Most family foundations in the U.S. are set up to exist in perpetuity, but the number of limited-life foundations is increasing. The decision to continue for generations or spend down is an individual one, and there are valid reasons for each approach, according to Susan Price, vice president of the National Center for Family Philanthropy, who moderated the Giving While Living teleconference on Wednesday, sponsored by her organization and The Chronicle of Philanthropy.
In opening the session, Price said that regardless of where a foundation is on the perpetuity versus spend-down decision, “we at the National Foundation believe it’s really important for boards to review the decision periodically as part of good governance.”
The teleconference brought together the leaders of two foundations that plan to go out of business in the next decade to discuss their decisions. Gara LaMarche (left) is president of The Atlantic Philanthropies, and Lenore Hanisch is co-executive director and board and family member of the Quixote Foundation. The Atlantic Philanthropies, which had given away some $5 billion through 2009, will spend down its remaining $3 billion in 2016 and close its doors in 2020. Quixote, with some $15 million in assets, will conclude its grant-making in 2016 as well and shut down the foundation the following year.
Hanisch said that taking up the question of how long Quixote should exist and for what purpose allowed the board to look strategically at how it wanted to respond to a deep sense of urgency among its grantees and its ability to do so. “During the past year, the board’s conversation has been about having impact and the most impact we can have. For the areas we’re investing in, we think putting it out there all on the table is the best investment we can make.”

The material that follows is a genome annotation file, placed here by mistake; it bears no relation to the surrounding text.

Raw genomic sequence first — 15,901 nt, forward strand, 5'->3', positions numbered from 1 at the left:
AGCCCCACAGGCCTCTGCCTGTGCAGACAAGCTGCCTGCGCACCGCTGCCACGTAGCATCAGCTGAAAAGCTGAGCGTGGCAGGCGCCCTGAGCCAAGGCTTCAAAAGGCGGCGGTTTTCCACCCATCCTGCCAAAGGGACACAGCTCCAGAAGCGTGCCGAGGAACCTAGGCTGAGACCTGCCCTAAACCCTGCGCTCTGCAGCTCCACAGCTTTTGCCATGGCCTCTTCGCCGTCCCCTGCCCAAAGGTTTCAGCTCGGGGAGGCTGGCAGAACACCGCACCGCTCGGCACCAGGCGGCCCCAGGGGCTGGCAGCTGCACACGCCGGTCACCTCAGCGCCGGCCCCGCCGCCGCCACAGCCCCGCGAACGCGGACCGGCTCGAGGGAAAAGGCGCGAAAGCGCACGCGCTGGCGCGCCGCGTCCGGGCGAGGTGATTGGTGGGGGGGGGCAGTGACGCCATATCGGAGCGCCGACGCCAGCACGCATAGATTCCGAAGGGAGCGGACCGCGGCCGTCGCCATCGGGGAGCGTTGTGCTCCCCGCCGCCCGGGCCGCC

The Atlantic Philanthropies’ decision to spend down had been in place for several years before LaMarche joined in 2007, and he said he had no interest in revisiting that decision. “It’s always possible to change your mind against perpetuity; it’s harder to reverse once you’ve decided to spend down your assets.” Now, he said, there is a sense of urgency about of the kinds of problems with which the foundation is concerned—health, human rights, aging, young people—“and we’re able to throw concentrated resources into it.”
Hanisch encouraged boards that have never discussed the spend-down issue to think of it as an exercise about what success would look like in five, seven or 10 years. “It’s a very powerful exercise when you do that and think about not being there after those five, seven or 10 years. What we’re hoping to build into the DNA of philanthropy is that in asking the question, you’re asking whether the timeline of institutional perpetuity is still the right strategy for what you want to accomplish in perpetuity.”
LaMarche acknowledged the concern of some observers about spending down that there needs to be a steady source of support for various field over a long period of time. “But that seems to be premised on the notion that there is a fixed body of philanthropic money that could be reduced by somebody spending down.” He dismissed this by noting that philanthropic resources are constantly being replenished by new donors coming into the arena. The Gates Foundation, for example, did not exist 15 years ago.
How has the question to spend down affected the two foundations’ grant-making? Hanisch (left) said that the decision has an emotional component (“We have formed some deep partnerships with our grantees, and it’s saying good-bye to relationships”) that is important to acknowledge. By announcing Quixote’s closure six years in advance, the foundation gave both itself and its grantees time to adjust and think together about what they want to see happen for their organizations, staff, planning and programs and how the foundation can support them, as well as about any contingencies that might arise in the interim.